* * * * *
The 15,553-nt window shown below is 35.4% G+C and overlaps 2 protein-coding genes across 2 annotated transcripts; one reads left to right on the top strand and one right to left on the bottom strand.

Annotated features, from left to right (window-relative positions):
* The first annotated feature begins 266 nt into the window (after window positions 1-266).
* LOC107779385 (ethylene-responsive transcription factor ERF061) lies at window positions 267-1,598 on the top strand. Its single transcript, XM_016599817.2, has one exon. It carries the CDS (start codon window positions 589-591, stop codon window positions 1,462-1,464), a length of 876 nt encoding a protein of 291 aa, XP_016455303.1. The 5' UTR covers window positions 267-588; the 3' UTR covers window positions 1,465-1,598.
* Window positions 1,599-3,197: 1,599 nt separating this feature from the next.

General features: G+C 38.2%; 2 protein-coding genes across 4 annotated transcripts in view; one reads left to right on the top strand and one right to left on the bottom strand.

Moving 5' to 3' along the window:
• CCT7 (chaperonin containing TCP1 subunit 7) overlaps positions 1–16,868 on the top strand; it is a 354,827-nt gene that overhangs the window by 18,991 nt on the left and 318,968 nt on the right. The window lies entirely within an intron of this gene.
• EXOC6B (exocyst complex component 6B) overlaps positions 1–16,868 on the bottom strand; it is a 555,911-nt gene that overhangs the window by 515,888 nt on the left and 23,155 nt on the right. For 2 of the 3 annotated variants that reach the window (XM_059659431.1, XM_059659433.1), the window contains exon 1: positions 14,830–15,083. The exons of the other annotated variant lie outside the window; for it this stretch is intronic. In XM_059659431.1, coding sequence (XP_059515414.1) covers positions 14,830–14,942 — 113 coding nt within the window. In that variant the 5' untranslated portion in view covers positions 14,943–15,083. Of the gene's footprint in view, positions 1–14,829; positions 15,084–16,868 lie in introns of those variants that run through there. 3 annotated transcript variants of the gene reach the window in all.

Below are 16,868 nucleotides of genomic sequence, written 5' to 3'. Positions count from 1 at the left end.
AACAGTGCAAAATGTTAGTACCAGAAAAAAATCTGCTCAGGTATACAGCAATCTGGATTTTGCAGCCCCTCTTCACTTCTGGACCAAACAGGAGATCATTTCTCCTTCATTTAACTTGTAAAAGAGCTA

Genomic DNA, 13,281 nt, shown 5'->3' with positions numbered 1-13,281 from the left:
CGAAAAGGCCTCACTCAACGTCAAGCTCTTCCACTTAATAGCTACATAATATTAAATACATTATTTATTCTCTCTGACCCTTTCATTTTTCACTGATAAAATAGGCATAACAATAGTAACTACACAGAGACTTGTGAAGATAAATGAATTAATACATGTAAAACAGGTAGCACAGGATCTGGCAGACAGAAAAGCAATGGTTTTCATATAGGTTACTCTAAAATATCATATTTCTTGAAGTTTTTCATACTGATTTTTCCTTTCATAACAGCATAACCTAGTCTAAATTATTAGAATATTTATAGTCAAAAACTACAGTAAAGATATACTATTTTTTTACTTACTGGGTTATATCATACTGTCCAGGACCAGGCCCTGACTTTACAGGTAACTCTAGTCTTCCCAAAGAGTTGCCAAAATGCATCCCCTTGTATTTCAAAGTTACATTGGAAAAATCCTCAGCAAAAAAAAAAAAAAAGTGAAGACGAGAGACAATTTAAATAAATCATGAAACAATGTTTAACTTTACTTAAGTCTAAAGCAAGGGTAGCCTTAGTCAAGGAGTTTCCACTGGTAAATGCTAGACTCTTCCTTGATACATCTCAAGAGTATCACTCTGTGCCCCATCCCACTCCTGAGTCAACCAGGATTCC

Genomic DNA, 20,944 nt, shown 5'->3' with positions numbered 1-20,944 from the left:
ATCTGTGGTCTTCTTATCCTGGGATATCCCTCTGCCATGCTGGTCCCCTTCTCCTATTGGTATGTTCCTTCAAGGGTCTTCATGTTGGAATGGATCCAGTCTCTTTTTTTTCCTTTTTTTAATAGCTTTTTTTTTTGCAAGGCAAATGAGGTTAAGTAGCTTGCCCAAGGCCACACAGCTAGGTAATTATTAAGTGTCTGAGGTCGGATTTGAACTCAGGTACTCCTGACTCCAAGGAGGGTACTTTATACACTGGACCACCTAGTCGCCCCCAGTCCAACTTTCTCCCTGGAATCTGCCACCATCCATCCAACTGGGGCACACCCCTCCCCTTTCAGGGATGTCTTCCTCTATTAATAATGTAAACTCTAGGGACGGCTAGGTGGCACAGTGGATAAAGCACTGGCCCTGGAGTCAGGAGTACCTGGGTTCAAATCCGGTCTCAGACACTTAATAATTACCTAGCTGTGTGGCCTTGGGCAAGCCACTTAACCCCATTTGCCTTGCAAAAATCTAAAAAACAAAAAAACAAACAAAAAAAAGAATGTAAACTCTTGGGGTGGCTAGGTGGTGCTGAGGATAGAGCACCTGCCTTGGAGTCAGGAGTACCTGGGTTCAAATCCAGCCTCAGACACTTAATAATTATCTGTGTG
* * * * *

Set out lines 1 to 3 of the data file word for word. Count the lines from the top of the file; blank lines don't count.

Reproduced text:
The 15,553-nt window shown below is 35.4% G+C and overlaps 2 protein-coding genes across 2 annotated transcripts; one reads left to right on the top strand and one right to left on the bottom strand.

Annotated features, from left to right (window-relative positions):
* The first annotated feature begins 266 nt into the window (after window positions 1-266).